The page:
Korea talks: The intricate theatrics of a historic meeting
The historic summit between South and North Korea has been a carefully staged affair of intricate theatrics.
There is symbolism in almost every aspect of the meeting, from food to flowers and from table diameter to the planting of a pine tree.
It is all designed to "signify the arrival of peace on the Korean Peninsula and the era of co-operation and prosperity," according to the South Korean committee in charge of preparing the summit.
The meeting takes place in the Panmunjom village in the Demilitarized Zone (DMZ). This in itself is already quite symbolic.
For the two previous summits, it has been the South's political leader who travelled to Pyongyang, the North's capital.
This time, the two sides' leaders meet at the military demarcation line and then walked to the Peace House for the actual talks.
The house is south of the border and it's been the first time a North Korean leader has ever crossed that line.
An honour guard of South Korean soldiers dressed in colourful traditional garb - rather than South Korean military uniform - lined the path of the two leaders.
For decoration, their meeting room features flowers in traditional white porcelain vases.
But not just any flowers: peonies to symbolise greetings, daisies to stand for peace, and wild flowers picked in the DMZ.
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The two leaders sat down at an oval table exactly 2,018mm wide, a diameter to reference the year the summit takes place.
The chairs were also custom-made for the summit and they include a little dig at Japan.
Featuring a map of the whole Korean peninsula they also show the disputed Dokdo islands, controlled by Seoul but also claimed by Tokyo. Both Koreas are united in their dislike of Japan.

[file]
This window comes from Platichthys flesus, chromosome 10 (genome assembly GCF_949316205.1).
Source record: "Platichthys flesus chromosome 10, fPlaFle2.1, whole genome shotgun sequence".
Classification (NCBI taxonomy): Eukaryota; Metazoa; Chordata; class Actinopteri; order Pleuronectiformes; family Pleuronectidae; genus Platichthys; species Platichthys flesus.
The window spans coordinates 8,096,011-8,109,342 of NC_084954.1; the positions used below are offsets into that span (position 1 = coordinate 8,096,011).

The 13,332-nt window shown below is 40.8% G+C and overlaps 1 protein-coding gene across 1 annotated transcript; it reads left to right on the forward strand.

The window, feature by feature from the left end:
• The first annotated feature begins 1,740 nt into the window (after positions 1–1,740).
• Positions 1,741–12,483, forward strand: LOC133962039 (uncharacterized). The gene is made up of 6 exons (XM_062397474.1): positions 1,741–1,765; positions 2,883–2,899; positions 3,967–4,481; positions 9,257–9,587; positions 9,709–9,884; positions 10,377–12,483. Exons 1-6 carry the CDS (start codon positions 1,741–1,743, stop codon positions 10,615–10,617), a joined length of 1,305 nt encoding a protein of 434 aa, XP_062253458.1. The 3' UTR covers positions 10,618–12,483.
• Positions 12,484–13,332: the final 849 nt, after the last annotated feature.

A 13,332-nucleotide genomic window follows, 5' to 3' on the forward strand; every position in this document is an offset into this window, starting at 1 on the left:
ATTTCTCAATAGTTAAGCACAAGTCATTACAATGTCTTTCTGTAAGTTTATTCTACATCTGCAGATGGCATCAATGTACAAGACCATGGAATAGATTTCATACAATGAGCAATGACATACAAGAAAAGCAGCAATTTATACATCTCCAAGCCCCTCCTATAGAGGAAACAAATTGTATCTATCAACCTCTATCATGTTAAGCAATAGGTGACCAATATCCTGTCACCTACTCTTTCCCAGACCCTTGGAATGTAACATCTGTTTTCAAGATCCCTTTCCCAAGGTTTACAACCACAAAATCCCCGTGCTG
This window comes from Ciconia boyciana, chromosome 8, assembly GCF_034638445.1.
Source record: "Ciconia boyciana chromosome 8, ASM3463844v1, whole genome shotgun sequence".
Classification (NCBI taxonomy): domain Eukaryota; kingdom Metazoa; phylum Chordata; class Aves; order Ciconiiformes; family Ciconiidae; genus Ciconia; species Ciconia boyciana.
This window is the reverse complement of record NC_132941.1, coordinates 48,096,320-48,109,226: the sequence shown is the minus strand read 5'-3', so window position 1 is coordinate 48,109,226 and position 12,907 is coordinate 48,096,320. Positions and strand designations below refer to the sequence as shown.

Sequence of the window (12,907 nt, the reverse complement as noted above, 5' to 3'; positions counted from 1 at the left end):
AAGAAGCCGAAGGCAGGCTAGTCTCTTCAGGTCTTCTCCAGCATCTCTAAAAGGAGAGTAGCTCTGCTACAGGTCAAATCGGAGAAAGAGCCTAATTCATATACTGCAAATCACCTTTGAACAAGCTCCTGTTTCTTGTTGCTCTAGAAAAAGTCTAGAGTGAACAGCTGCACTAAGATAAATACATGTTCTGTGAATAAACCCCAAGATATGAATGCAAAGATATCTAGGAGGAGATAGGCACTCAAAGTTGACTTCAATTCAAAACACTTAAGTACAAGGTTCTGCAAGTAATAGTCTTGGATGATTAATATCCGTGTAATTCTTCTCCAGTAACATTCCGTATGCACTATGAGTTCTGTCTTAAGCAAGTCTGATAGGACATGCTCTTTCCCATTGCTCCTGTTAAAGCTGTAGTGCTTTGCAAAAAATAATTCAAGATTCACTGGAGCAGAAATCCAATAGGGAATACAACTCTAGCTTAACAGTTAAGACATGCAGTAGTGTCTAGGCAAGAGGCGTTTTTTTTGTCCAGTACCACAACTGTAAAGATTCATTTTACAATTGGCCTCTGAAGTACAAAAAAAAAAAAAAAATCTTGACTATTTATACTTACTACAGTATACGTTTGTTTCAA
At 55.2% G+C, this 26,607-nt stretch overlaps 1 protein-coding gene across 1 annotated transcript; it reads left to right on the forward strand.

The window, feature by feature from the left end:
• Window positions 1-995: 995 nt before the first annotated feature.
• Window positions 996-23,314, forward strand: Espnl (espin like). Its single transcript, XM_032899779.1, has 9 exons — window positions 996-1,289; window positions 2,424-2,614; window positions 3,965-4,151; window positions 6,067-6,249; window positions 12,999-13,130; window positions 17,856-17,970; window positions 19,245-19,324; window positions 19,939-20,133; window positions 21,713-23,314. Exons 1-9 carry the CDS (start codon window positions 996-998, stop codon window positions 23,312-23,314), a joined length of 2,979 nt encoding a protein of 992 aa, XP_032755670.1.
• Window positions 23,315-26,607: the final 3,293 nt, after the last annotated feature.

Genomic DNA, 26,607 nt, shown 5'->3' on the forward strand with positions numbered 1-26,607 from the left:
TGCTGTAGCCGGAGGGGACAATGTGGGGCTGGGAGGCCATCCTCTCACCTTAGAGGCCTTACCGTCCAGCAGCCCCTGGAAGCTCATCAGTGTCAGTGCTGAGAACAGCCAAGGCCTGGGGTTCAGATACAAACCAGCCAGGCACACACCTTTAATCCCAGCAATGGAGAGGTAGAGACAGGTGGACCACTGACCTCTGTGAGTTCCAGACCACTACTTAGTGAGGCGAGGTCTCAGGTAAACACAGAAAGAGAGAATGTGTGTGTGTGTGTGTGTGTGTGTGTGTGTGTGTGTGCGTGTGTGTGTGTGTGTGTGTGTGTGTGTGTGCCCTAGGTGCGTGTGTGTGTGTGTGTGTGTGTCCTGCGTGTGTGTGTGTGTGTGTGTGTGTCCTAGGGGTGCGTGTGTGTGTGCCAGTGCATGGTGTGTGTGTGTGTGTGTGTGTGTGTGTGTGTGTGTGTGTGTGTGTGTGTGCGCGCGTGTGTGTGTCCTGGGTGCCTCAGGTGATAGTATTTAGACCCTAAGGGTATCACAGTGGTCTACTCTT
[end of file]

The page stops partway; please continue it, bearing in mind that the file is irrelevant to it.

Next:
The symbolism in the room extends beyond the table and chairs.
The room is designed to feel like a traditional Korean Hanok house - with panelled windows made of paper.
The blue carpet is meant to represent the mountains and streams across the Korean peninsular.
And the large landscape painting on the wall is of Mt Kumgang, in North Korea. A South Korean government spokesperson said it was a mountain that many Koreans aspired to visit.
"Mt Kumgang is a symbol of reconciliation and co-operation between the South and the North."
The pine tree
The afternoon featured a commemorative tree planting. The pine tree dates back to 1953, AFP reports, the year the Korean War armistice was signed.
Both leaders picked up shovels to ceremoniously plant the tree in soil brought from mountains in both the North and South. It was then watered by water from rivers in each of their halves of the peninsula.
There's a plaque by it saying: "Planting peace and prosperity."
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The dinner served to both delegations this evening will again be loaded with symbolism; every bite carries significant weight.
Produce and recipes will be from North and South Korea, from the two leaders' hometowns, and even sourced from the DMZ.
There will, for instance, be Pyongyang Naengmyun, famous cold noodles from the North, Swiss potato rosti because Kim Jong-un spent his youth in Switzerland, seafood from Moon Jae-un's hometown and the traditional bibimbab rice dish, with vegetables grown in the DMZ.
One of the desserts will again feature a map of the two Koreas - again with the disputed islands. The symbolism did not go unnoticed in Tokyo.
Japan's foreign ministry issued a "strong protest" over of the controversial mango mousse.